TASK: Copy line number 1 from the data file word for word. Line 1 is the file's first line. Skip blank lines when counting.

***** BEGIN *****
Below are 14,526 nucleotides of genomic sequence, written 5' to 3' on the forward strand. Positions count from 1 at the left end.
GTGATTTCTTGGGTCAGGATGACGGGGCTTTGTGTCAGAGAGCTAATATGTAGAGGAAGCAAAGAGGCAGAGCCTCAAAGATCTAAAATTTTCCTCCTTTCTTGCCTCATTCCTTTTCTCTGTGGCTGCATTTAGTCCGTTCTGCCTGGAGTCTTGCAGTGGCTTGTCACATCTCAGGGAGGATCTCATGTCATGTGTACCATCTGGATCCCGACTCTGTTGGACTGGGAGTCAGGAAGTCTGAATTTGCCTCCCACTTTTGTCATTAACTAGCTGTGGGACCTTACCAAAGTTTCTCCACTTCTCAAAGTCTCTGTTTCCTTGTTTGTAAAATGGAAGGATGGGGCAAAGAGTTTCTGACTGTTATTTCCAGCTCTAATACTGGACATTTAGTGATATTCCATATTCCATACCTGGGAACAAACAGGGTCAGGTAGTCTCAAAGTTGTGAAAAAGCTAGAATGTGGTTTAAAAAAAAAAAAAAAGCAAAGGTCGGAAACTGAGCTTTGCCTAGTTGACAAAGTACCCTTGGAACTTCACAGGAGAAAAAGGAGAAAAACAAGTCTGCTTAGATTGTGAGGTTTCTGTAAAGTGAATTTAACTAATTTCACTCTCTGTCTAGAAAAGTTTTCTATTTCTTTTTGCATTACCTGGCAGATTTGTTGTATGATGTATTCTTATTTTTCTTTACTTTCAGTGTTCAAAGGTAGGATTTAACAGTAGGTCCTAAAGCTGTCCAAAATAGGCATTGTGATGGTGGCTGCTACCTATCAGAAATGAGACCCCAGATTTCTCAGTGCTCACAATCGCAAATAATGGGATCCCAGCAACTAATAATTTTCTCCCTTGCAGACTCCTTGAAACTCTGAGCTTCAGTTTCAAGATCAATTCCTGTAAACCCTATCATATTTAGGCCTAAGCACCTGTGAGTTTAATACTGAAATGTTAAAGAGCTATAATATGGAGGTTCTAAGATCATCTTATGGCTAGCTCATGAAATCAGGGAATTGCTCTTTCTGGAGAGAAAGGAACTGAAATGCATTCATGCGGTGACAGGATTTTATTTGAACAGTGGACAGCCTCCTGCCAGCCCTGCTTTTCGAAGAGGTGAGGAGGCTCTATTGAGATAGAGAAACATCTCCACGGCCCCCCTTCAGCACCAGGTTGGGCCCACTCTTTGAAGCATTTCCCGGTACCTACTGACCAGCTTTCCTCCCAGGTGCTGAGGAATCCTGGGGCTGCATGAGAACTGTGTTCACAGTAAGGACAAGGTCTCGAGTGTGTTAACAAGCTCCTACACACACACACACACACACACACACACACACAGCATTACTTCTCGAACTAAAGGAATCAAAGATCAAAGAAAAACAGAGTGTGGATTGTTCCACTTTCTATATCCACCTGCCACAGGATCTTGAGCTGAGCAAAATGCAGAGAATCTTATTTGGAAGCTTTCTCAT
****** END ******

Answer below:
Below are 14,526 nucleotides of genomic sequence, written 5' to 3' on the forward strand. Positions count from 1 at the left end.